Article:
Trump rejects environmental 'prophets of doom' at Davos forum

Trump rejects environmental 'prophets of doom' at Davos forum

President Donald Trump delivers the opening remarks at the World Economic Forum
President Donald Trump delivers the opening remarks at the World Economic Forum on Jan 21, 2020, in Davos, Switzerland. (Photo: AP/ Evan Vucci)

DAVOS, Switzerland: US President Donald Trump took aim on Tuesday (Jan 21) at the "perennial prophets of doom" on the environment, telling the annual Davos forum that warnings of climate crisis were "foolish".

In a keynote speech to the 50th World Economic Forum in the Swiss ski resort, Trump touted fossil fuels, deregulation and a booming US economy - a message in stark contrast to the dire warnings delivered by teenage campaigner Greta Thunberg and others.

"We must reject the perennial prophets of doom and their predictions of the apocalypse," Trump said hours after Thunberg told the World Economic Forum that governments had done "basically nothing" to reverse climate change.

With Thunberg in the audience, Trump branded those warning of out-of-control global warming and other environmental disasters "the heirs of yesterday's foolish fortune tellers".

As she walked out, flanked by security and chased by cameras, she did not speak to reporters, but looked down.

Activist Greta Thunberg leaves the room following President Donald Trump's opening remarks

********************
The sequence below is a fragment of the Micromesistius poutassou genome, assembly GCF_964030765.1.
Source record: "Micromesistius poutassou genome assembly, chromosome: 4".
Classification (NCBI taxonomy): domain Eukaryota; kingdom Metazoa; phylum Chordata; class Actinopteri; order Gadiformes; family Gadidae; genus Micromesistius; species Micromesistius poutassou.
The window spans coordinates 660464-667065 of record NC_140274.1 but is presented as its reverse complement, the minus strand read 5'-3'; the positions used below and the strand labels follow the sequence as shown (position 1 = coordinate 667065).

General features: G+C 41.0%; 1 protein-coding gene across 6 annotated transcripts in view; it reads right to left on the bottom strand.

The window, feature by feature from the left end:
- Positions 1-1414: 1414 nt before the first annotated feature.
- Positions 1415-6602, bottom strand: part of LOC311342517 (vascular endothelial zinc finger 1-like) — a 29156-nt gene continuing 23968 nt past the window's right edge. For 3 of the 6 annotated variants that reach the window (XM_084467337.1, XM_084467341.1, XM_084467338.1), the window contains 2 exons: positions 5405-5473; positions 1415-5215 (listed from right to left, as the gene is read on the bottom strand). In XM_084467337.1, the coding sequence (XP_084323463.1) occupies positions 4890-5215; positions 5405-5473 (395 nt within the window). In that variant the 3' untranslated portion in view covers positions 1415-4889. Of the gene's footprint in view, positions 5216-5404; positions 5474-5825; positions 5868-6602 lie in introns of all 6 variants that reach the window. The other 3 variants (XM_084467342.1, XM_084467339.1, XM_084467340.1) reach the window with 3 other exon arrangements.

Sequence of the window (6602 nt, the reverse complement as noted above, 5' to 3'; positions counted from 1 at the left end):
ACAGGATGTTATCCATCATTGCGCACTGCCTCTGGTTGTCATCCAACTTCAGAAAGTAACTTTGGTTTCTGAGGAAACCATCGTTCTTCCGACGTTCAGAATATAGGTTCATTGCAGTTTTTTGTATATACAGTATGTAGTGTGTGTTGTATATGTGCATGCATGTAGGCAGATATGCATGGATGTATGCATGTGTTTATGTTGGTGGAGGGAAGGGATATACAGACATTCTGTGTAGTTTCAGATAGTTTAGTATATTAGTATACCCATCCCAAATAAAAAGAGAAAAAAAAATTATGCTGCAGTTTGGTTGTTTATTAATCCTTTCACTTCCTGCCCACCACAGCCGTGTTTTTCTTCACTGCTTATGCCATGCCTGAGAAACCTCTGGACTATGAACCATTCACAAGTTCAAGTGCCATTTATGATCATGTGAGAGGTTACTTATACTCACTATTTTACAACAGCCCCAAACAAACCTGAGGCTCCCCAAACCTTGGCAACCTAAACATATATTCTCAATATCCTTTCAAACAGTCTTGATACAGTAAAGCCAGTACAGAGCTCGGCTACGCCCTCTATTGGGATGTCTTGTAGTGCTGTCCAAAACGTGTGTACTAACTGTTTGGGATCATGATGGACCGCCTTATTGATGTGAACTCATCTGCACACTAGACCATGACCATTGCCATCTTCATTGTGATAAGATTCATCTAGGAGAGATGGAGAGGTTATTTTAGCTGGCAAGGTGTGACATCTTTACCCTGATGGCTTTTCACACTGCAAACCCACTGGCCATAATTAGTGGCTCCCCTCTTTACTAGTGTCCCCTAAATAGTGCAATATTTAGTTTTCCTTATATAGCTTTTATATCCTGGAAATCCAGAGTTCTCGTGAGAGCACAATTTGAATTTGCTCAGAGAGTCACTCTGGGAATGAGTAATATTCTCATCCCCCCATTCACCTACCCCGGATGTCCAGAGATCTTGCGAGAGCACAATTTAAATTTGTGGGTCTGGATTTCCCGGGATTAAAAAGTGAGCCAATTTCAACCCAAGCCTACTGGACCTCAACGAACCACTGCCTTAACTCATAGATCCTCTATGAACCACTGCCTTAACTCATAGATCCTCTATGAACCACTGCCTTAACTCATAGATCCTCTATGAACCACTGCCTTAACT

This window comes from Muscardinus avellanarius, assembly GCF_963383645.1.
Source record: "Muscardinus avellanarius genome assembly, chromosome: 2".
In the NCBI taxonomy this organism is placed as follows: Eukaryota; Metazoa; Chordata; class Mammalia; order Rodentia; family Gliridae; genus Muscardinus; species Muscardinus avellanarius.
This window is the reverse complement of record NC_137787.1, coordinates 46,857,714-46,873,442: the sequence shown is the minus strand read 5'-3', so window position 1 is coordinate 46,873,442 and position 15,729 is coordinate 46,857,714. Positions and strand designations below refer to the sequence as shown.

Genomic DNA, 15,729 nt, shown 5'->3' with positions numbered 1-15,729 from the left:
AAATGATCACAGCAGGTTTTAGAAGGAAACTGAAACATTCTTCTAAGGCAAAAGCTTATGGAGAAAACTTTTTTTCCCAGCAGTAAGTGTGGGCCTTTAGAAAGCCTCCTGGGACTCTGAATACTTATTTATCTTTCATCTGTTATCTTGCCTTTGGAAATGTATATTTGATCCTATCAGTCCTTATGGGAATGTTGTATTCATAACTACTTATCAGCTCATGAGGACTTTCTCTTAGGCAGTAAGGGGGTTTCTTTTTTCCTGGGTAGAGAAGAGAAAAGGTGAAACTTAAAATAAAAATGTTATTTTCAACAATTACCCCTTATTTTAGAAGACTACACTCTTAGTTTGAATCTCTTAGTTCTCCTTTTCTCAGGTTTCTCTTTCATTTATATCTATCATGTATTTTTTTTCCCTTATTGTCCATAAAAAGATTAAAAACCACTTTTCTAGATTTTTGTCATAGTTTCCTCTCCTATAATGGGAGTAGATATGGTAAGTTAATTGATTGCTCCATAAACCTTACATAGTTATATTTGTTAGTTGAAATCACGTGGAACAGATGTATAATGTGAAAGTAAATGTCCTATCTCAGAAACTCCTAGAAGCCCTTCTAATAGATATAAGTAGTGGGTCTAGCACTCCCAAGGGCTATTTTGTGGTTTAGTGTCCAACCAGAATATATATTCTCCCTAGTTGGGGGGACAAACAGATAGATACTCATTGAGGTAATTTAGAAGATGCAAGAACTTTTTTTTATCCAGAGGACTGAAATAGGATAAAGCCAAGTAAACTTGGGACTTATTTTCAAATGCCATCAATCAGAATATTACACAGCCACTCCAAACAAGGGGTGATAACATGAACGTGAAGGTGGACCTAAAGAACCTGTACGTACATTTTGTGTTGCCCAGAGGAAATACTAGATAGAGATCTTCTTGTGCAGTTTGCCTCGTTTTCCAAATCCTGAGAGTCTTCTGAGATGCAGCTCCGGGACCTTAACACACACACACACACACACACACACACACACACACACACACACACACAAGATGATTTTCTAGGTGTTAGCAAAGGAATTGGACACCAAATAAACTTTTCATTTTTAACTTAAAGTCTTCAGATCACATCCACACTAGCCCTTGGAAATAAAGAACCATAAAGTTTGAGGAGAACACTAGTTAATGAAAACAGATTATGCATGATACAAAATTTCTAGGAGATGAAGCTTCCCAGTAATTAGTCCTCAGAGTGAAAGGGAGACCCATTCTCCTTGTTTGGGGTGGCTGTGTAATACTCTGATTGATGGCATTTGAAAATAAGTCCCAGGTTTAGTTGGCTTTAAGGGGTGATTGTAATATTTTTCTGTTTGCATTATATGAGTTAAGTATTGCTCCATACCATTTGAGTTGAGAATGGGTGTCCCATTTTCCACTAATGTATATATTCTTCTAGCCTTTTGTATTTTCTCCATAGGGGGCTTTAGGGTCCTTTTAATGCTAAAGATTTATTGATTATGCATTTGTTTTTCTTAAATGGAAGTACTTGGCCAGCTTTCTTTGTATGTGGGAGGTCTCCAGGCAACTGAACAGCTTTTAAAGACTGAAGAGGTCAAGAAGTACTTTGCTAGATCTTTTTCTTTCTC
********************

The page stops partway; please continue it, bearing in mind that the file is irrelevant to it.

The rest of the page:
Activist Greta Thunberg leaves the room following President Donald Trump's opening remarks at the World Economic Forum on Jan 21, 2020, in Davos. (Photo: AP/ Evan Vucci)

Trump ticked off what he said were previous predictions that had been proved wrong, ranging from over-population in the 1960s to "an end of oil" in the 1990s.

"We will never let radical socialists destroy our economy," said Trump, apparently referring to his Democratic party opponents ahead of the presidential election in November.

Trump took the stage in Davos just after the Swiss president delivered a speech appealing for the world to care for the planet.

But the US leader heralded the United States as "number one producer of oil and natural gas".

He rattled off numbers indicating what he said were huge savings for American consumers and invited Europe to buy more US energy products.

READ: Davos financiers pump US$1.4 trillion into fossil fuels: Greenpeace

The expansion of oil, gas and coal production has "been so successful that the United States no longer needs to import energy from hostile nations", he said.

"Our European allies no longer have to be vulnerable" if they "use America's vast supply".

Trump said the United States was joining a newly announced international initiative called the "one trillion trees" project and he said he wanted to conserve "the majesty of God's creation and the natural beauty of our world."

"I'm a very big believer in the environment. I want the cleanest water and the cleanest air," he added.

But he said technical innovation, not restricting economic growth, is the way forward.

"Fear and doubt is not a good thought process," he said.

Nobel economist Joseph Stiglitz said the strongest thing about Trump's speech was that it was scheduled between sessions on climate change. He criticised the President's swipe at climate 'pessimists'.

"As if what we are seeing with our eyes are not there," Stiglitz said. "It's astounding."

In Washington, the impeachment trial begins in earnest in the US Senate after the Republican president was formally charged by the Democratic-controlled House of Representatives in December with "high crimes and misdemeanours".

Trump, who is expected to be acquitted by the Republican-controlled Senate, says he is innocent of the charges.

Source: AFP/Reuters/ec

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